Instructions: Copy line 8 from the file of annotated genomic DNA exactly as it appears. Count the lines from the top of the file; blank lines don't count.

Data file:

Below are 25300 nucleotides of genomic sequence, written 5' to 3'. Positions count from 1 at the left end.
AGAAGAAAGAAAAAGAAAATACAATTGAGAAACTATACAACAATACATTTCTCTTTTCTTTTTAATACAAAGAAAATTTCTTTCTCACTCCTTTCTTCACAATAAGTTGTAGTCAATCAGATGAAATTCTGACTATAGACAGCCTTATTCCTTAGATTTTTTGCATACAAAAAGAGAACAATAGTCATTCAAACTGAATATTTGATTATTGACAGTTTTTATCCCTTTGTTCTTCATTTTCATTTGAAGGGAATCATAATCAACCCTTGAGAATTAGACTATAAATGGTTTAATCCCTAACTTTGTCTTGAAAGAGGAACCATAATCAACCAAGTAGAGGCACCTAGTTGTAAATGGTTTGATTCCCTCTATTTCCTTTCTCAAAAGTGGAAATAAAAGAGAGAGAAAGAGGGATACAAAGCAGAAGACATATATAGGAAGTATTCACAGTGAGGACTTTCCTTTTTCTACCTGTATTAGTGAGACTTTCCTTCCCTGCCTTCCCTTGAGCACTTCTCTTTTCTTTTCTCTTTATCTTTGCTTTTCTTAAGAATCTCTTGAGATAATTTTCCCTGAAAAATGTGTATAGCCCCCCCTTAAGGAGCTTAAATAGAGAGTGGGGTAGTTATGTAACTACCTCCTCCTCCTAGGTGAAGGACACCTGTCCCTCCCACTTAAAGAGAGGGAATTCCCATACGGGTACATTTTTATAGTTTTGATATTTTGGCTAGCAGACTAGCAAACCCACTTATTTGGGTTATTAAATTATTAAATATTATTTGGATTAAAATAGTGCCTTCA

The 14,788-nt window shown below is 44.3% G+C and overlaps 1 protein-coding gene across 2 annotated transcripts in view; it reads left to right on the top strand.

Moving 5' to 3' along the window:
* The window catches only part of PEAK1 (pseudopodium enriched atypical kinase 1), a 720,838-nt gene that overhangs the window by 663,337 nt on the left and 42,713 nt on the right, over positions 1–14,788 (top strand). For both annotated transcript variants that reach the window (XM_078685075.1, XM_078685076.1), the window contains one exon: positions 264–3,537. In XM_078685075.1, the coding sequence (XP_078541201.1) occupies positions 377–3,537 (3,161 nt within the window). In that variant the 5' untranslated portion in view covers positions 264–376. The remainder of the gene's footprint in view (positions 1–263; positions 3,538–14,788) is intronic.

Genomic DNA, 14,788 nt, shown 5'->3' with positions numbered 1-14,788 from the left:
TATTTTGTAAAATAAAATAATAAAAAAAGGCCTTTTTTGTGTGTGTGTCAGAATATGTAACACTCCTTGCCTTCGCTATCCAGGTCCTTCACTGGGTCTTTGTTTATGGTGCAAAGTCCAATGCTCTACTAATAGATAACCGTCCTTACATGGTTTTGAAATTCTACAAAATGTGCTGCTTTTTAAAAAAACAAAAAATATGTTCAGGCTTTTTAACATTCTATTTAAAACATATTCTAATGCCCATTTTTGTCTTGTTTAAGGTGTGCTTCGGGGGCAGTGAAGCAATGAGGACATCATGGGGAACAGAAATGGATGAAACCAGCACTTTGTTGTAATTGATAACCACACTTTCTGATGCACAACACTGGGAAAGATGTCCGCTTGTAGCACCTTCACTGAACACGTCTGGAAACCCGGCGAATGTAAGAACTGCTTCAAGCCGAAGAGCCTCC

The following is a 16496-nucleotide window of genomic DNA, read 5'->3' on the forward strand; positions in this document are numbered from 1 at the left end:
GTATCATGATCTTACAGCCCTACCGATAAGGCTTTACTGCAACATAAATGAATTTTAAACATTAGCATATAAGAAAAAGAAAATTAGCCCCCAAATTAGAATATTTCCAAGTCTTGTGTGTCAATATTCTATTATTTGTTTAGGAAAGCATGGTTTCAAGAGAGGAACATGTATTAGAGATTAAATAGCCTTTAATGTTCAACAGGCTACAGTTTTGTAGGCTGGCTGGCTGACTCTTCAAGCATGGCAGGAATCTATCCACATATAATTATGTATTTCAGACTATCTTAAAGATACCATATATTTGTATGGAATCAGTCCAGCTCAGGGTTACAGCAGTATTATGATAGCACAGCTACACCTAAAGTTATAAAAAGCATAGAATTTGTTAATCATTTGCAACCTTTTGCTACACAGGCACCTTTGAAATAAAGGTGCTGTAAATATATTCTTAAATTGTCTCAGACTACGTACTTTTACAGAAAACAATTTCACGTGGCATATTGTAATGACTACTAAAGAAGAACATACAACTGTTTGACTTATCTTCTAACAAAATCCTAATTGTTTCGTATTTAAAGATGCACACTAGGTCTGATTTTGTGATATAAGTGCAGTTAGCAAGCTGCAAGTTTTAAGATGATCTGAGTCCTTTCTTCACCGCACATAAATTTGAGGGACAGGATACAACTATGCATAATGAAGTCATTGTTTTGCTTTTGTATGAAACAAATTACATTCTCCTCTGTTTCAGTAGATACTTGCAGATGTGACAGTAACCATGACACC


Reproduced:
The following is a 16496-nucleotide window of genomic DNA, read 5'->3' on the forward strand; positions in this document are numbered from 1 at the left end: